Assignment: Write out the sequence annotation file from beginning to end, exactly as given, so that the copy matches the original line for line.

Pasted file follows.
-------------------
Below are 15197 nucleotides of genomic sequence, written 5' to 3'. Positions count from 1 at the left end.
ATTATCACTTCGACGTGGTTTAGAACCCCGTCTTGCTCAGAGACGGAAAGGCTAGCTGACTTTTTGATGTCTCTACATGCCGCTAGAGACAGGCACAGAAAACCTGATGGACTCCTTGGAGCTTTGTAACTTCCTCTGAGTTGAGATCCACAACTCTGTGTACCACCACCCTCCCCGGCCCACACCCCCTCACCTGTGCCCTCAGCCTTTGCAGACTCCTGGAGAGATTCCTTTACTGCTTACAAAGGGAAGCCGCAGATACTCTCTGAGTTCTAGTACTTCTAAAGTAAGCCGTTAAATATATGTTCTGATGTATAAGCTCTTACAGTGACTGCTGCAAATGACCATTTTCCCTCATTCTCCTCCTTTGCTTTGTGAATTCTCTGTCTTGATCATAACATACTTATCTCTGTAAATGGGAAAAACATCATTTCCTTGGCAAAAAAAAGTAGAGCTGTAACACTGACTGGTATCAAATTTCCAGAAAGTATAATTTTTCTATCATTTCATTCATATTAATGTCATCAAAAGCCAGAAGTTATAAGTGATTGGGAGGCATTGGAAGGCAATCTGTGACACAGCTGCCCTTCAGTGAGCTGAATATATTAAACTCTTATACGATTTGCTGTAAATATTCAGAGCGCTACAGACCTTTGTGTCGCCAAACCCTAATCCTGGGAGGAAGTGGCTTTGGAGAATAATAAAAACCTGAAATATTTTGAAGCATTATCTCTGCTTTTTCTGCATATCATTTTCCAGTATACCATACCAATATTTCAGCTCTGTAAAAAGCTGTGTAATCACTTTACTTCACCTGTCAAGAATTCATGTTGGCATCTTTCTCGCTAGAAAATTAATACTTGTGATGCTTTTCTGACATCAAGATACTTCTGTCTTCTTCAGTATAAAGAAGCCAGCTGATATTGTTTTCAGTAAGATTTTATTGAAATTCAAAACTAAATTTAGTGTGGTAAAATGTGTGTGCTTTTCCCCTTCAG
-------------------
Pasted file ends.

Below are 15197 nucleotides of genomic sequence, written 5' to 3'. Positions count from 1 at the left end.
ATTATCACTTCGACGTGGTTTAGAACCCCGTCTTGCTCAGAGACGGAAAGGCTAGCTGACTTTTTGATGTCTCTACATGCCGCTAGAGACAGGCACAGAAAACCTGATGGACTCCTTGGAGCTTTGTAACTTCCTCTGAGTTGAGATCCACAACTCTGTGTACCACCACCCTCCCCGGCCCACACCCCCTCACCTGTGCCCTCAGCCTTTGCAGACTCCTGGAGAGATTCCTTTACTGCTTACAAAGGGAAGCCGCAGATACTCTCTGAGTTCTAGTACTTCTAAAGTAAGCCGTTAAATATATGTTCTGATGTATAAGCTCTTACAGTGACTGCTGCAAATGACCATTTTCCCTCATTCTCCTCCTTTGCTTTGTGAATTCTCTGTCTTGATCATAACATACTTATCTCTGTAAATGGGAAAAACATCATTTCCTTGGCAAAAAAAAGTAGAGCTGTAACACTGACTGGTATCAAATTTCCAGAAAGTATAATTTTTCTATCATTTCATTCATATTAATGTCATCAAAAGCCAGAAGTTATAAGTGATTGGGAGGCATTGGAAGGCAATCTGTGACACAGCTGCCCTTCAGTGAGCTGAATATATTAAACTCTTATACGATTTGCTGTAAATATTCAGAGCGCTACAGACCTTTGTGTCGCCAAACCCTAATCCTGGGAGGAAGTGGCTTTGGAGAATAATAAAAACCTGAAATATTTTGAAGCATTATCTCTGCTTTTTCTGCATATCATTTTCCAGTATACCATACCAATATTTCAGCTCTGTAAAAAGCTGTGTAATCACTTTACTTCACCTGTCAAGAATTCATGTTGGCATCTTTCTCGCTAGAAAATTAATACTTGTGATGCTTTTCTGACATCAAGATACTTCTGTCTTCTTCAGTATAAAGAAGCCAGCTGATATTGTTTTCAGTAAGATTTTATTGAAATTCAAAACTAAATTTAGTGTGGTAAAATGTGTGTGCTTTTCCCCTTCAG